The five crop rotations included continuous peanut (PPP), cotton-peanut (CP), corn-peanut (MP), cotton-corn-peanut (CMP), and a cotton-corn-corn-peanut (CMMP). All crops were planted on a 0.91 m row spacing planted in a single row orientation. The two drip tube lateral spacings had drip tubes installed underneath each crop row (narrow, 0.91 m) and in alternate crop row middles (wide, 1.83 m). Each narrow row subplot had six drip tube laterals installed under each row (6 crop rows) and was replicated three times across the tier. Each wide row subplot had five laterals installed in alternate crop row middles (10 crop rows) and replicated three times across the tier. Sorensen et al. (2001) describes in detail the treatments, irrigation system design criteria, and irrigation control. The thin-wall drip tube (Super Typhoon, Netafim Irrigation, Inc., Fresno, CA; www.netafim-usa.com) had a wall thickness of 0.254 ;mm (10 mil) and emitters spaced every 46 cm with a flow rate of 1.5 L h−1 per emitter. All thin-wall drip tubing was buried 31 to 36 cm deep using a modified ripper shank.
Irrigation water was applied daily based on replacement of estimated crop water use for peanut. Air temperature (maximum, minimum and average), total solar radiation, and precipitation were recorded daily. Daily potential evapotranspiration (ETo) was estimated using the modified Jensen-Haise equation adjusted for local conditions. Weekly crop coefficients, Kc, were determined by dividing the estimated weekly mean peanut water use (Stansell et al., 1976 and Harrison and Tyson, 1993) by the weekly estimated archived ETo data for the same time period. Daily ETo was then multiplied by the weekly Kc to estimate the daily water replacement for peanut (ET) which is identified as the 100% irrigation level. The other two irrigation levels were determined by multiplying the 100% irrigation level by 75% and 50%. Length of irrigation time for each irrigation treatment was calculated on estimated daily ET to apply the desired depth of water. Precipitation totals were subtracted from the estimated daily ET. Irrigation events were scheduled daily except when precipitation exceeded estimated ET.
Seed-bed preparation consisted of one or two passes with one piece of experimental tillage equipment that would essentially till the top 10 to 15 cm of soil then reshape the land into planting beds. This equipment provides the opportunity for controlled-traffic such that no wheeled equipment ran over the buried lateral positions. Since 1998, the peanut variety, “Georgia Green”, was planted between 10 to 16 May (depending on weather conditions) with a vacuum type planter (Monosem vacuum planter, ATI., Inc., Lenexa, KS; www.monosemplt.com) at about 20 seeds m−1 on a 0.91 m row spacing. Treatments in each respective year received the same weed, insect, and disease control management applications following general recommendations outlined by individual product manufacturer's or University of Georgia Agricultural Extension Service.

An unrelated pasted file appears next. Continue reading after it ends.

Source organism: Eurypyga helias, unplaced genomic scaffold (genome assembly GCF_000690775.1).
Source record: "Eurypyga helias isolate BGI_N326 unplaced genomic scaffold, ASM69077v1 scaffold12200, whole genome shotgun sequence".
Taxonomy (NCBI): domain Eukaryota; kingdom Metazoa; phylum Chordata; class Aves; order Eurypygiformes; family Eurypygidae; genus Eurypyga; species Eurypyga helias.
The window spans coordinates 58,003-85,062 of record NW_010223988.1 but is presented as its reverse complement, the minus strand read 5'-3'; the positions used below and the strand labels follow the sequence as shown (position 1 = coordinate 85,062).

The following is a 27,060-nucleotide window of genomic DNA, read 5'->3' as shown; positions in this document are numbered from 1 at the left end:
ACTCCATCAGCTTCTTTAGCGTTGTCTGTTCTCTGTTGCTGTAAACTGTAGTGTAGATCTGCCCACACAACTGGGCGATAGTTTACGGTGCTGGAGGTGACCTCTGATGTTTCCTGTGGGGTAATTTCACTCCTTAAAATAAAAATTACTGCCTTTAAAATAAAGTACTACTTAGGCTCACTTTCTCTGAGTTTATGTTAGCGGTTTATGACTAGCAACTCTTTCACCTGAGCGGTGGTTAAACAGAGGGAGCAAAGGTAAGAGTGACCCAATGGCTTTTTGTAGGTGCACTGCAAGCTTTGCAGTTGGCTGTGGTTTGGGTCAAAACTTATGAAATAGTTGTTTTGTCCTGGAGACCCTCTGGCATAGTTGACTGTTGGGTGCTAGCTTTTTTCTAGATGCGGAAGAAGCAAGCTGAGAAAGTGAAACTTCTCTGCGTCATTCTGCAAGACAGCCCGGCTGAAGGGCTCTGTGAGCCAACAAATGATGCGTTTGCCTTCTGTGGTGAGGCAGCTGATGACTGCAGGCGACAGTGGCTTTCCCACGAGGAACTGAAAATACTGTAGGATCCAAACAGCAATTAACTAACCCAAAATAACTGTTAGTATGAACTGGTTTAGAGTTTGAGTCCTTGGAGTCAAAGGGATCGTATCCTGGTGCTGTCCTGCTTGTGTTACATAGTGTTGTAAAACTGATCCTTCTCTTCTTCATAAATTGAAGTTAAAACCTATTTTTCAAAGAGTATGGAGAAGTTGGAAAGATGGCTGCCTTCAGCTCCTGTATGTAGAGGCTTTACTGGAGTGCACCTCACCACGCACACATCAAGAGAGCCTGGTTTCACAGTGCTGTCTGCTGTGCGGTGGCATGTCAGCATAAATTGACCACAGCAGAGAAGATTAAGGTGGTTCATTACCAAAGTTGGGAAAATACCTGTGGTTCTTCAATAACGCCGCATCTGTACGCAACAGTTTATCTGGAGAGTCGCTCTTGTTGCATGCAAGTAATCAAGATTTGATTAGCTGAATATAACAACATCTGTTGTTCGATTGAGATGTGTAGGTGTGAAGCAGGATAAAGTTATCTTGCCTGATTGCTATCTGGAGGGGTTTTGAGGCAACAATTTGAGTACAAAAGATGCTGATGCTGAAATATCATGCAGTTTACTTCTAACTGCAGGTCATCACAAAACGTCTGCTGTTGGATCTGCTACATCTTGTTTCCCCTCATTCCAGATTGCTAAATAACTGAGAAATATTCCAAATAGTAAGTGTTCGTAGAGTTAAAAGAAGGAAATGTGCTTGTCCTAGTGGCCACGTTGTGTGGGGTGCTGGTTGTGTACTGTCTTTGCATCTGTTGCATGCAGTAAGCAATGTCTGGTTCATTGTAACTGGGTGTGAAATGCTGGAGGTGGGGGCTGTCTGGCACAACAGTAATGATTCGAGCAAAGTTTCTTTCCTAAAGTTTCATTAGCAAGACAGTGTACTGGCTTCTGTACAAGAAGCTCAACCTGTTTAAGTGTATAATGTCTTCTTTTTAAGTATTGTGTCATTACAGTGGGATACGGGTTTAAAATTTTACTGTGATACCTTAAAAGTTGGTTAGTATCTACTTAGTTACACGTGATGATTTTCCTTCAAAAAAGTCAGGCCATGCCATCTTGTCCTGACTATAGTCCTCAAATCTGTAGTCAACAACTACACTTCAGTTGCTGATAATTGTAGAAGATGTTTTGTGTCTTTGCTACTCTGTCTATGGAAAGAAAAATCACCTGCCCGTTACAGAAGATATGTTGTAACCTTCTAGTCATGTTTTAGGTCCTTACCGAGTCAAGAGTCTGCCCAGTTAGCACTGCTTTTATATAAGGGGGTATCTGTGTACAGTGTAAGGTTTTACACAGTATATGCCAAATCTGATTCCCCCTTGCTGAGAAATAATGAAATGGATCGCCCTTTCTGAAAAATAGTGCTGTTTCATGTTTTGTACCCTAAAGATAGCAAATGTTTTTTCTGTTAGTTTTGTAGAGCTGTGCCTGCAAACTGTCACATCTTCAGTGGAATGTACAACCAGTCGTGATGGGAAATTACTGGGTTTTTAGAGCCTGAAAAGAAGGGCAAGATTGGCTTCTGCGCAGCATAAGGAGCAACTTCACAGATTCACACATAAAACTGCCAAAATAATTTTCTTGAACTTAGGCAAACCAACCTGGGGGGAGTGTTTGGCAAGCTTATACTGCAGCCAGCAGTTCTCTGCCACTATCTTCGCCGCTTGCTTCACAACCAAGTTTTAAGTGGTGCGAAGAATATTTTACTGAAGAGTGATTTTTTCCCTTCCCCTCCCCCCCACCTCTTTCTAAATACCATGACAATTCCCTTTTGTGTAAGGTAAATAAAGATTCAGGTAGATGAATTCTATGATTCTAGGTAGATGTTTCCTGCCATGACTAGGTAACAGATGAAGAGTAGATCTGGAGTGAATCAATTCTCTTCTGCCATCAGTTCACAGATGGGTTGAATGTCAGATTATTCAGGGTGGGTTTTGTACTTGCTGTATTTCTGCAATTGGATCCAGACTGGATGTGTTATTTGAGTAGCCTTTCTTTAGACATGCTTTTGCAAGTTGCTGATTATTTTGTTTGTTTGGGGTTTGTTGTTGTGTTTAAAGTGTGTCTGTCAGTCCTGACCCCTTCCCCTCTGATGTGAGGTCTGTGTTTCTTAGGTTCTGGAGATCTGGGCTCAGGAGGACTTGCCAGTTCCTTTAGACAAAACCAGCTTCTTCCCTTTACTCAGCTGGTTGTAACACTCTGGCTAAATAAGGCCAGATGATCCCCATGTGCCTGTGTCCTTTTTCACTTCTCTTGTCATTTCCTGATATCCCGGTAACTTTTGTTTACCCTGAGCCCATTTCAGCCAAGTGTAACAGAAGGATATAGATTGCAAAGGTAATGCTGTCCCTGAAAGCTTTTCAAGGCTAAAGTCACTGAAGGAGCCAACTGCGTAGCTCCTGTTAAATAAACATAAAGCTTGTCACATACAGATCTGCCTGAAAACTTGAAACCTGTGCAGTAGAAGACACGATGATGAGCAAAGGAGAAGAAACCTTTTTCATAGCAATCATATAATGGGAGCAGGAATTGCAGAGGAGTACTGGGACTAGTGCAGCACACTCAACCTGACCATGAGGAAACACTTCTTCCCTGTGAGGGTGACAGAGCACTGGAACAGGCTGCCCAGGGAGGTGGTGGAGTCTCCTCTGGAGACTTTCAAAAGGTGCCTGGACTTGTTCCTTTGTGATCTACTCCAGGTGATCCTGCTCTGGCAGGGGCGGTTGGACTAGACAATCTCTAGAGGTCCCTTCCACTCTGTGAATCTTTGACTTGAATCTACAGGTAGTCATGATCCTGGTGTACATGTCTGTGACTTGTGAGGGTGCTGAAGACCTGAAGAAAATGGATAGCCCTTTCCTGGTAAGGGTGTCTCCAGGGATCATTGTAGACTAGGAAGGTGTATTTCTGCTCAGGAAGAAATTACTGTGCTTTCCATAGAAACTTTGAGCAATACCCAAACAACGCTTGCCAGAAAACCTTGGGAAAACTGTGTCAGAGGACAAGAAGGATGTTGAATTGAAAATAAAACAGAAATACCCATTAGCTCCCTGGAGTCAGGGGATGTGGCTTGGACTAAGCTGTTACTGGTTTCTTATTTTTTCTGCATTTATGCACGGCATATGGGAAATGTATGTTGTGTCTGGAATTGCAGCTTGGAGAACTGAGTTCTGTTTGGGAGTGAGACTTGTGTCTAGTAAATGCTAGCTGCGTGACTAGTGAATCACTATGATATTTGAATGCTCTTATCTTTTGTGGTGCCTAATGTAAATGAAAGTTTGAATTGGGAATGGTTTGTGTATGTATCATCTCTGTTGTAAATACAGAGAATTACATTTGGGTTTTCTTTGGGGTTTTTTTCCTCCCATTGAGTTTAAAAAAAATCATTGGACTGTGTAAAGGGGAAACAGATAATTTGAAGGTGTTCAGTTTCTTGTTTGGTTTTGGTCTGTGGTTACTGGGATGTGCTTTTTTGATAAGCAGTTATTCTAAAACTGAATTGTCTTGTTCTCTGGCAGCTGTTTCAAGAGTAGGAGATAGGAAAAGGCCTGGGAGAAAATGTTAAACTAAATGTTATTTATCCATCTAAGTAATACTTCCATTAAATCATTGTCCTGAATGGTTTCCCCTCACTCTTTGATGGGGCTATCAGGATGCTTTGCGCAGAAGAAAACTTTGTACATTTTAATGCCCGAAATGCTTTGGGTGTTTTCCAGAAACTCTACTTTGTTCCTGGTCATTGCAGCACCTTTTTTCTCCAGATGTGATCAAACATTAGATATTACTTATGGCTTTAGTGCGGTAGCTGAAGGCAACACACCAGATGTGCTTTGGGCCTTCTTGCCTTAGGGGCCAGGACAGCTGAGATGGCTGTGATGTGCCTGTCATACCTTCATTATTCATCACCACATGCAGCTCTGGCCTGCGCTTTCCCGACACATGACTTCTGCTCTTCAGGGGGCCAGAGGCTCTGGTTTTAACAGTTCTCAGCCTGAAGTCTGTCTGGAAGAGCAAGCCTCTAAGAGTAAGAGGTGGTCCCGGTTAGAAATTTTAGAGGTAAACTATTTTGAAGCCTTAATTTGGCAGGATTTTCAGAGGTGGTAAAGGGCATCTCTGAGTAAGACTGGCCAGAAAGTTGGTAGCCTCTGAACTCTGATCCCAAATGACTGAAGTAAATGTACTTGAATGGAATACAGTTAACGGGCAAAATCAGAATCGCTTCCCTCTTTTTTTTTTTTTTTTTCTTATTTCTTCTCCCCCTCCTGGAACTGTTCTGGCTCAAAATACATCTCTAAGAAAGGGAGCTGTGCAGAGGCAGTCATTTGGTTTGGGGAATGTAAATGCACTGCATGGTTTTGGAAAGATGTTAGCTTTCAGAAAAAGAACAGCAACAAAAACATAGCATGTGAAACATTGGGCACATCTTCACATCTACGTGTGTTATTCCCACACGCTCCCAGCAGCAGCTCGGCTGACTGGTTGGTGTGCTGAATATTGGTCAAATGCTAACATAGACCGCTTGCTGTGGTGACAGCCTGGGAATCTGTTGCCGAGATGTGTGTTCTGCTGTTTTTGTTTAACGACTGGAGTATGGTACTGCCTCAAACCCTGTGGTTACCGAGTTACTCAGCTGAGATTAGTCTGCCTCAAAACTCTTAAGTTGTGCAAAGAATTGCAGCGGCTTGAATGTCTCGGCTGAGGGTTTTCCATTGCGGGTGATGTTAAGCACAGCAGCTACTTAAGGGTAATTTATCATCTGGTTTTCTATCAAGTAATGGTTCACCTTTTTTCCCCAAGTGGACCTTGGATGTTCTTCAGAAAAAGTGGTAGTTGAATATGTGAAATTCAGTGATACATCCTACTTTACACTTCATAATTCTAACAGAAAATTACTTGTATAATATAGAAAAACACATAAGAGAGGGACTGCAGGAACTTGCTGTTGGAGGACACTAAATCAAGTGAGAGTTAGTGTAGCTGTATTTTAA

Harvest dates were based on the optimum crop maturity determined by the hull scrape method (Williams and Drexler, 1981). Yield rows (1.83 m by 38 m) were dug with a 2-row inverter and harvested with a 2-row combine. Sample weights were recorded and subsequently divided such that a 4 to 7-kg sub-sample was collected from each plot sample. Each sub-sample was graded and shelled to determine farmer stock grade and kernel size distribution, respectively. Pod yield was based on total sample weight adjusted to 7% moisture. Farmer stock grade and kernel size distribution were determined using procedures specified by the USDA (USDA, 1993).